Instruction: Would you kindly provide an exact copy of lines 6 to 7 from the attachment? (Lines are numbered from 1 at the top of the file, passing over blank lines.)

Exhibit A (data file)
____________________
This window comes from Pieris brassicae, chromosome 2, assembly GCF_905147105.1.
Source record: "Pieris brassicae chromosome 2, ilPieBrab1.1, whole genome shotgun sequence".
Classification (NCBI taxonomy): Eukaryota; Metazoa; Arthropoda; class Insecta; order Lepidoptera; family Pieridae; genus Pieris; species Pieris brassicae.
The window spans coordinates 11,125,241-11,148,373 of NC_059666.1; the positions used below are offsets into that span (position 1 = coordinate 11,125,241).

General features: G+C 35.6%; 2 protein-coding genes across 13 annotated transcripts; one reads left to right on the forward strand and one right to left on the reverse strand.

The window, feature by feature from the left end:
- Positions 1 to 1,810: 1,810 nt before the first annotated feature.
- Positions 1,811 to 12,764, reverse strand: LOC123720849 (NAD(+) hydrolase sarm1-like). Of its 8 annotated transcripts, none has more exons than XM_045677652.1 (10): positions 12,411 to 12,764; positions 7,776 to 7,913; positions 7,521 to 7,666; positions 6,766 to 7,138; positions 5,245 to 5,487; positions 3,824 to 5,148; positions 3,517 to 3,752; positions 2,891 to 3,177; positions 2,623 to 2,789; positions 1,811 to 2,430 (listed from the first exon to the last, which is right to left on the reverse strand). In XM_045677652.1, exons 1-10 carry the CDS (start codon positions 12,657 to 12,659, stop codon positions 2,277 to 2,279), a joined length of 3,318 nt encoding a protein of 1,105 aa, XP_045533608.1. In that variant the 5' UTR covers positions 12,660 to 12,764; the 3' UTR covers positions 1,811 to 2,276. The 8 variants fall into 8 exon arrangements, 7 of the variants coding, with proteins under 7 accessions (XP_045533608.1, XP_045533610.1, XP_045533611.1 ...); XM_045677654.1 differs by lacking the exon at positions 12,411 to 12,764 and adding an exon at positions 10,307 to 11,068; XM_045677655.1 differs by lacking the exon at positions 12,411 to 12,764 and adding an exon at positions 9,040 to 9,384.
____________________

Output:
The window, feature by feature from the left end:
- Positions 1 to 1,810: 1,810 nt before the first annotated feature.